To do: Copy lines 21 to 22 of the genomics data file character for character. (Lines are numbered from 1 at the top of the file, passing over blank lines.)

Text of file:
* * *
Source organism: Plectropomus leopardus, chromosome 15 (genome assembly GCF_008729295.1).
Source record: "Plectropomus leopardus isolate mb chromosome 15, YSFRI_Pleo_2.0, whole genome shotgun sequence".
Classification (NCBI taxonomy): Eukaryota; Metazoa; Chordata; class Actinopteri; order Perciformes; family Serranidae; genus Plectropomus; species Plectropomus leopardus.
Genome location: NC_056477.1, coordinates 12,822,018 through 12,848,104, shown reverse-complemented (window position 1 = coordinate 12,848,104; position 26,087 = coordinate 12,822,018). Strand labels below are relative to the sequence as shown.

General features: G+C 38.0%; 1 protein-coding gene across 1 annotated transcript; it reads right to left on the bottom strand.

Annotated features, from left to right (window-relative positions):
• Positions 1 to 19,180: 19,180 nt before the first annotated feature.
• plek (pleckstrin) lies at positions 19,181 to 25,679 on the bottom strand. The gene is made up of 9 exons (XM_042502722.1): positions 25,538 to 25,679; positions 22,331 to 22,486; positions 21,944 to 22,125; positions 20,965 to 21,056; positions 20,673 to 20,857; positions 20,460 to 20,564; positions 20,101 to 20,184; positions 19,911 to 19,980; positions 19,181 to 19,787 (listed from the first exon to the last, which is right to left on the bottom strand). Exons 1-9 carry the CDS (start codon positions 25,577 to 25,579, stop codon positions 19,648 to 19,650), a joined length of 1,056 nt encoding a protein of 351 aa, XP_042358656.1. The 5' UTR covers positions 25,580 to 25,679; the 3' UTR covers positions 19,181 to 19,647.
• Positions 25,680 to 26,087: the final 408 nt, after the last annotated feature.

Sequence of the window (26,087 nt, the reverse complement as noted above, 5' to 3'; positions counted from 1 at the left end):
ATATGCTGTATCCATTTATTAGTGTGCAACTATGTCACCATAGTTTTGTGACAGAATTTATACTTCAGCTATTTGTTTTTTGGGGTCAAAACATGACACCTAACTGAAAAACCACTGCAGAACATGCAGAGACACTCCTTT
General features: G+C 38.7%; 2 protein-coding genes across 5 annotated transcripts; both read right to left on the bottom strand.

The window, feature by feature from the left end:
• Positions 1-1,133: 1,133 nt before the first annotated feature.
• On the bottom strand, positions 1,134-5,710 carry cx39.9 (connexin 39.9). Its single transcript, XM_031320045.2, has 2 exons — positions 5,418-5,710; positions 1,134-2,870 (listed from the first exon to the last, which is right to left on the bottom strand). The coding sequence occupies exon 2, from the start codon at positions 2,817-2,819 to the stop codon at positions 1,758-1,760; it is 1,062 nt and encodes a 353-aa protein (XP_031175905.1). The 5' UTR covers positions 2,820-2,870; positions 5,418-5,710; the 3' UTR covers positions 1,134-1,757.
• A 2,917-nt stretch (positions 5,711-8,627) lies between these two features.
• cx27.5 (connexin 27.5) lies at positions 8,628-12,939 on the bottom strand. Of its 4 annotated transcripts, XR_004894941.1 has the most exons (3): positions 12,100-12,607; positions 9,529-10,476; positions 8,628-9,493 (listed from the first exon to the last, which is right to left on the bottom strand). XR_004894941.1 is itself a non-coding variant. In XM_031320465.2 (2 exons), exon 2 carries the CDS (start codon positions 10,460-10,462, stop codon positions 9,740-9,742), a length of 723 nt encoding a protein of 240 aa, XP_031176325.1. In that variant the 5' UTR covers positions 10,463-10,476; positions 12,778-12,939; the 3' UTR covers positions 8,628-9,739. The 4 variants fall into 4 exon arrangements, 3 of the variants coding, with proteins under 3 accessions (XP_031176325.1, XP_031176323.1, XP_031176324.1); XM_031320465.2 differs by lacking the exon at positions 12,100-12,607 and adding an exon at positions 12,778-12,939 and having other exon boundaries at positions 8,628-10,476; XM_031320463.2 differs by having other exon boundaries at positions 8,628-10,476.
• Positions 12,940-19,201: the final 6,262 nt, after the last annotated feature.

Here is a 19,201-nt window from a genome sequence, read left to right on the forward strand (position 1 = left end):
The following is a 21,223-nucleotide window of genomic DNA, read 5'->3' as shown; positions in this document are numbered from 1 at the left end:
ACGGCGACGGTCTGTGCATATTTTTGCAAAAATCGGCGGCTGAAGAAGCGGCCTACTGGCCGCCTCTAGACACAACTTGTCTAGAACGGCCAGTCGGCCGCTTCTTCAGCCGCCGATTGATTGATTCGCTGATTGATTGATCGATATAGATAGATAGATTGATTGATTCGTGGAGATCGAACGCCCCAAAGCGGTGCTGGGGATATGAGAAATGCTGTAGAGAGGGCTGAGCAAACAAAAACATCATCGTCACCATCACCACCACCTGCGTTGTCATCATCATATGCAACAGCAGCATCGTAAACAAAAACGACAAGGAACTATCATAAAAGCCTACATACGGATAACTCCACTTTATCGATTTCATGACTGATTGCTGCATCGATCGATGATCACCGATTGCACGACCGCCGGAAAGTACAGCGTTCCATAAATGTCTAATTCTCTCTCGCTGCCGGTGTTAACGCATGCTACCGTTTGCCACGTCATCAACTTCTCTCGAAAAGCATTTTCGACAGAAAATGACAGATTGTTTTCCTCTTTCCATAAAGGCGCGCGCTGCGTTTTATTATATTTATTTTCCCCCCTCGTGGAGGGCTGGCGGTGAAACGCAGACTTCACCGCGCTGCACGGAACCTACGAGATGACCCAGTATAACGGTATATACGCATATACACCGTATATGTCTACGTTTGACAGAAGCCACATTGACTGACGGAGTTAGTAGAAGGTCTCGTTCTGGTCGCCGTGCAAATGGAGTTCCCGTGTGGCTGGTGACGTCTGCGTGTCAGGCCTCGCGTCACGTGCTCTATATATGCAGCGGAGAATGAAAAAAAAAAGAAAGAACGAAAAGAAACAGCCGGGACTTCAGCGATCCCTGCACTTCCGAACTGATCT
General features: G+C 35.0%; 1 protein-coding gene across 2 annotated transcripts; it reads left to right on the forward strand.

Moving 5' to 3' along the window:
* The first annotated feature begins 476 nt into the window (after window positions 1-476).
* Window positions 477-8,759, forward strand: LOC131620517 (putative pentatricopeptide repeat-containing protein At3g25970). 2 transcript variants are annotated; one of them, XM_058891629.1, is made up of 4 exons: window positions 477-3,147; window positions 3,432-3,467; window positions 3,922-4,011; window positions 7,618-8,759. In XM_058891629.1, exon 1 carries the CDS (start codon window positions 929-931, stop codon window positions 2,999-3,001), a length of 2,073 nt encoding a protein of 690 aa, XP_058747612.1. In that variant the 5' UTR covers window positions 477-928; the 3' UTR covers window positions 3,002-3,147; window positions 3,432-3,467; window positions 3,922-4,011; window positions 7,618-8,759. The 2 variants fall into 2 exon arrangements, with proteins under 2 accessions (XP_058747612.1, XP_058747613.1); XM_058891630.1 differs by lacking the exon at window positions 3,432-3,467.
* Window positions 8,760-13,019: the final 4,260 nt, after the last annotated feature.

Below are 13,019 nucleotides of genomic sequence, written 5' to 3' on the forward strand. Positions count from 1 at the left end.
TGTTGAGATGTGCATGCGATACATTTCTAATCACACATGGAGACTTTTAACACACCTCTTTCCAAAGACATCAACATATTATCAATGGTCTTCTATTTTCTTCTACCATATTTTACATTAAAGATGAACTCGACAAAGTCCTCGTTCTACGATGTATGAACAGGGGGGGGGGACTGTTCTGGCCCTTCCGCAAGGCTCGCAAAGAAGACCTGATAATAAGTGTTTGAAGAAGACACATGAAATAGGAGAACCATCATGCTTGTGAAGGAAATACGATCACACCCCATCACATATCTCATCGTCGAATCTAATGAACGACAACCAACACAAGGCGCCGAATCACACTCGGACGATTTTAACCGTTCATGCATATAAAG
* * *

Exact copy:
ACGGCGACGGTCTGTGCATATTTTTGCAAAAATCGGCGGCTGAAGAAGCGGCCTACTGGCCGCCTCTAGACACAACTTGTCTAGAACGGCCAGTCGGCCGCTTCTTCAGCCGCCGATTGATTGATTCGCTGATTGATTGATCGATATAGATAGATAGATTGATTGATTCGTGGAGATCGAACGCCCCAAAGCGGTGCTGGGGATATGAGAAATGCTGTAGAGAGGGCTGAGCAAACAAAAACATCATCGTCACCATCACCACCACCTGCGTTGTCATCATCATATGCAACAGCAGCATCGTAAACAAAAACGACAAGGAACTATCATAAAAGCCTACATACGGATAACTCCACTTTATCGATTTCATGACTGATTGCTGCATCGATCGATGATCACCGATTGCACGACCGCCGGAAAGTACAGCGTTCCATAAATGTCTAATTCTCTCTCGCTGCCGGTGTTAACGCATGCTACCGTTTGCCACGTCATCAACTTCTCTCGAAAAGCATTTTCGACAGAAAATGACAGATTGTTTTCCTCTTTCCATAAAGGCGCGCGCTGCGTTTTATTATATTTATTTTCCCCCCTCGTGGAGGGCTGGCGGTGAAACGCAGACTTCACCGCGCTGCACGGAACCTACGAGATGACCCAGTATAACGGTATATACGCATATACACCGTATATGTCTACGTTTGACAGAAGCCACATTGACTGACGGAGTTAGTAGAAGGTCTCGTTCTGGTCGCCGTGCAAATGGAGTTCCCGTGTGGCTGGTGACGTCTGCGTGTCAGGCCTCGCGTCACGTGCTCTATATATGCAGCGGAGAATGAAAAAAAAAAGAAAGAACGAAAAGAAACAGCCGGGACTTCAGCGATCCCTGCACTTCCGAACTGATCT
General features: G+C 35.0%; 1 protein-coding gene across 2 annotated transcripts; it reads left to right on the forward strand.